Here are a few things that I didn’t like. The character Bernard, was intriguing in the first part of the book, he’s the one oddity in the society, the one who doesn’t conform with the others in the dystopic society. (SPOILERS AHEAD) But, once he visits the “Savage” Reservations, he conforms back to the society, and then that’s it for him. What happened, I get he saw the “horribleness” of what is outside the society he lived in, but there was just a complete turn around. I was kind of hoping for him, John “the savage” and his friend Helmholz, would do some sort of revolt, but it never happened.

Also, these islands, where people like Helmholz and Bernard, go, because they’re too self-consciously individual. What I want to know, is are these islands real, or are theses islands made up, and those who are “sent” to them are really killed off. Because, by the way the book goes, and individualism, wouldn’t these people of the islands eventually revolt, create new humans who aren’t brainwashed, then come and destroy this old society, creating new or better societies? Question is never answered, the reading is left thinking. Perhaps I’m reading to into it.

What I did like was the parallels, and links to the social caste/class systems we see today, and in the past, and likely in the future. Even in this society, built up to be a happy utopia, is filled with inequalities, and certain caste/classes thought to be better. The people are brainwashed into thinking so, from birth onwards, and in society, unknowingly society does the same thing. It’s almost haunting how he is able to portray this. And the possible meaning he wanted to portray by it.

Overall, a good read, but wasn’t exactly what I expected from it, compared to others of its kind.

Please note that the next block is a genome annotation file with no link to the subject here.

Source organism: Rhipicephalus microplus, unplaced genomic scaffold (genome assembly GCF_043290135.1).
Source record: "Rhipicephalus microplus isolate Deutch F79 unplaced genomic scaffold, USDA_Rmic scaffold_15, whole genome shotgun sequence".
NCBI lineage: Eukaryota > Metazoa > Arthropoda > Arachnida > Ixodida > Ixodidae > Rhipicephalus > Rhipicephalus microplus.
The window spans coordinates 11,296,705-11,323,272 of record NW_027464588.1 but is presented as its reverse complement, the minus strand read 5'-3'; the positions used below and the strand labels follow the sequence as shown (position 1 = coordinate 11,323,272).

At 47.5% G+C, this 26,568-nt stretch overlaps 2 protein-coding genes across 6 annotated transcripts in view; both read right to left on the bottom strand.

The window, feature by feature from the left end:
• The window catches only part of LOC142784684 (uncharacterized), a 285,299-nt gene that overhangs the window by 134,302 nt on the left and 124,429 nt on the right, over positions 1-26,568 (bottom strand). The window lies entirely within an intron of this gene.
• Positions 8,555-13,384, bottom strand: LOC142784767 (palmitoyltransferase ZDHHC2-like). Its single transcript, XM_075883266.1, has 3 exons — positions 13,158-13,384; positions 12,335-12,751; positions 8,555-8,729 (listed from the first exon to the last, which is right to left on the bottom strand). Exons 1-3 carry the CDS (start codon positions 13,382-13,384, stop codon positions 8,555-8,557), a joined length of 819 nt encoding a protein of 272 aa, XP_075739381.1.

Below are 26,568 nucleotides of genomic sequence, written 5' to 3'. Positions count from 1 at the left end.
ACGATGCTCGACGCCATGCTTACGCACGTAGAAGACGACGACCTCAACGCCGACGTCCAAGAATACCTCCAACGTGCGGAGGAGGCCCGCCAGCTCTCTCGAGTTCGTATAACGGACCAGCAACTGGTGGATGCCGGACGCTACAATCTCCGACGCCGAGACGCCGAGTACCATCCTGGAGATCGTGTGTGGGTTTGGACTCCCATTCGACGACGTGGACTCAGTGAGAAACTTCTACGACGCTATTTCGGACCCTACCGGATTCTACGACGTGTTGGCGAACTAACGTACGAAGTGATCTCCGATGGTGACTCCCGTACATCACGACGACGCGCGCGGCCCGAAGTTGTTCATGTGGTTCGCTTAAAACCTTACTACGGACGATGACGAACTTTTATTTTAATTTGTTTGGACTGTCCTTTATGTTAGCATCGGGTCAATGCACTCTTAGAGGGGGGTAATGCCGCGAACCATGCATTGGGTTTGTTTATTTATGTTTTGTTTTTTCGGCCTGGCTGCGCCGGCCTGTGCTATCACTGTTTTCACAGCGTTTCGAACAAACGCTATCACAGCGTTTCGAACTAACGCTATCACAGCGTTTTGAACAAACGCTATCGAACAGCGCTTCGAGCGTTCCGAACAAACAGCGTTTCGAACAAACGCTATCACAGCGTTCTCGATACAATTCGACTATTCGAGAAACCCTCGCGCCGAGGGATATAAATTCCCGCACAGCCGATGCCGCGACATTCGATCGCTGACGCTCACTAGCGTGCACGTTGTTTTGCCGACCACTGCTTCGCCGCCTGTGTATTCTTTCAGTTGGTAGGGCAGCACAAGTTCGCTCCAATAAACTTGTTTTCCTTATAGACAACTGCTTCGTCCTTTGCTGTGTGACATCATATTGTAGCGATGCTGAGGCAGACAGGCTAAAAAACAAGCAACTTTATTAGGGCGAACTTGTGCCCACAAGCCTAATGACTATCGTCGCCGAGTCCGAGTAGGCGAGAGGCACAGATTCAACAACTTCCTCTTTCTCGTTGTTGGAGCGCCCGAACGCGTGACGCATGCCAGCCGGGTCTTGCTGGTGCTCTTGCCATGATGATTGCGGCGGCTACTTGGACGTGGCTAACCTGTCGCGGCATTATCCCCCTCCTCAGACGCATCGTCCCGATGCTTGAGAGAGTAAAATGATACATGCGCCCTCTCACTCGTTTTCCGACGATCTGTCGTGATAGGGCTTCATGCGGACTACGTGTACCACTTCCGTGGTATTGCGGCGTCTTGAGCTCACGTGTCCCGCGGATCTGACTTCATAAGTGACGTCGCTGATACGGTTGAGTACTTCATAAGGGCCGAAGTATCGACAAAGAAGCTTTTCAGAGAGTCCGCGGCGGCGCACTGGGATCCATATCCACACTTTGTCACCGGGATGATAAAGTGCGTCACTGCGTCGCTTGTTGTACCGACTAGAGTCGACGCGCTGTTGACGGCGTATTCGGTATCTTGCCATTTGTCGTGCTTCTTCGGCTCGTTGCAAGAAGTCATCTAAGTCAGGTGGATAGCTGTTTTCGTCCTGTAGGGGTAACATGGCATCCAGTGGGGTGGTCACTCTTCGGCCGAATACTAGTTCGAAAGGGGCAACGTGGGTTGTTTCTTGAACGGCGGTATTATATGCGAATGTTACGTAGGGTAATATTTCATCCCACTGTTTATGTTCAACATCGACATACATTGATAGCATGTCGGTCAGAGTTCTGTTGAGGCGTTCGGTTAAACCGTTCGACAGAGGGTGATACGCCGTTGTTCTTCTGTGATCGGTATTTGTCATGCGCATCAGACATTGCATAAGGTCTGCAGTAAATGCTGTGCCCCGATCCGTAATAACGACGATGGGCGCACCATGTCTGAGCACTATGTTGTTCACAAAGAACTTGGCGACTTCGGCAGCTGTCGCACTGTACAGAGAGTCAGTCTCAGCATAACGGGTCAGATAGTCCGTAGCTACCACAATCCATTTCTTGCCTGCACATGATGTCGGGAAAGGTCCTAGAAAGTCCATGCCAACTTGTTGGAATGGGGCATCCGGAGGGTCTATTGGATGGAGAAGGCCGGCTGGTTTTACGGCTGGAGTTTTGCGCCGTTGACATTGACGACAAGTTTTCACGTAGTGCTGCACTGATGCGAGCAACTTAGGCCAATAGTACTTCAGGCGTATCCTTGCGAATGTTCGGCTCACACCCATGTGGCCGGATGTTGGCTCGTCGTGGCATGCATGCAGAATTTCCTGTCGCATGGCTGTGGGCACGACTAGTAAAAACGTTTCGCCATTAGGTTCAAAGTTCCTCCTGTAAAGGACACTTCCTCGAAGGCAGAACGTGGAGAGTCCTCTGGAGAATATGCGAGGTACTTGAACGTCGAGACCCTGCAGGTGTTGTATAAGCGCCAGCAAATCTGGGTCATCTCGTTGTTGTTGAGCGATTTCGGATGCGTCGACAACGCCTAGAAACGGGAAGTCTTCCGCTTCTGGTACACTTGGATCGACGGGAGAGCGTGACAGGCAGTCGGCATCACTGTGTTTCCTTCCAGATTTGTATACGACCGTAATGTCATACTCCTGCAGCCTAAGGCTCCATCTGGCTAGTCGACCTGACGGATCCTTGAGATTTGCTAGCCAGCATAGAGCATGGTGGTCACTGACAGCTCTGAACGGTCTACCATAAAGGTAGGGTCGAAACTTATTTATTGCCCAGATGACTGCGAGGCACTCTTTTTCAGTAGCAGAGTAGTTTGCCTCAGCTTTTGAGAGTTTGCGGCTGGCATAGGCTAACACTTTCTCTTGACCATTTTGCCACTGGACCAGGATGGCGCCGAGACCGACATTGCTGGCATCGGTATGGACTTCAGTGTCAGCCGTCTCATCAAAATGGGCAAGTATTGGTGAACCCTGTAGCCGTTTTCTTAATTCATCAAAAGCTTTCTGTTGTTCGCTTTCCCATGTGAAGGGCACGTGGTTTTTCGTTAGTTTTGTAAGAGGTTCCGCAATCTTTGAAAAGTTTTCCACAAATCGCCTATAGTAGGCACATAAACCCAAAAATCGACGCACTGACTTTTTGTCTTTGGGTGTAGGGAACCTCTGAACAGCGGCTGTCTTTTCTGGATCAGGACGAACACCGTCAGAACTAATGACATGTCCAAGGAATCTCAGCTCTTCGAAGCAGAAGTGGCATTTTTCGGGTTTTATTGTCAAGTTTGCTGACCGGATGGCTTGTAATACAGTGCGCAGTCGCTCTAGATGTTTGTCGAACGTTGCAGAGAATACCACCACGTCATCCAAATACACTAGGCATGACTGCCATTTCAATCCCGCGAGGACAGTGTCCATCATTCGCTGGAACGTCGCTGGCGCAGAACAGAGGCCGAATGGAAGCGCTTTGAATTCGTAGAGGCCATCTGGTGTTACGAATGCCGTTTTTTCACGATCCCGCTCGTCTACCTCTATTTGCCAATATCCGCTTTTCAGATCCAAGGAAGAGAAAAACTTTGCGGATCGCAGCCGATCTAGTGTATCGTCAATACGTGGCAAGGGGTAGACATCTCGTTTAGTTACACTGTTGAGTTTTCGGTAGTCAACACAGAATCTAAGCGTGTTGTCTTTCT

Would I recommend it to read: I would recommend the book to read, but I prefer other dystopian literature, over this one. It can get a little scientific at times, but Huxley has that ability to capture his audiences, and keep them immersed in his books ( I read the book, and barely put it down from start to finish.)

What to read next: 1984, Fahrenheit 451, Handmaids Tale, The Giver.

Challenges: 100+ Challenge, 999 Challenge, Support Your Library Challenge, A - Z Challenge, NaJuReMoNoMo, New Author Challenge,

Thursday, January 8

Book Review: Fahrenheit 451

Title: Fahrenheit 451

Author: Ray Bradbury

Pages: 179

Summary: The system was simple. Everyone understood it. Books were for burning, along with the houses in which they were hidden.

Guy Montag was a fireman whose job it was to start fires. And he enjoyed his job. He had been a fireman for ten years, and he had never questioned the pleasure of the midnight run or the joy of watching the pages consumed by flames, never questioned anything until he met a seventeen-year-old girl who told him of a past when people were not afraid. Then Guy met a professor who told him of a future in which people could think. And Guy Montag suddenly realized what he had to do. . . .

My Rating: 9/10

What I liked/disliked about the book: I loved this book, I couldn’t put it down. I spent a total of three hours or less reading this book. Sadly at times I did put it down, but it was hard to leave it. The pages just grabbed me and held me in. Bradbury, has a great talent to do that. I love dystopian lit, because there is so much parallels you can connect to society today, or create what ifs. This is no exception, and the theme here is something, any book lover shudders to even think about, book burning. Imagine a society without books? What would people like me do?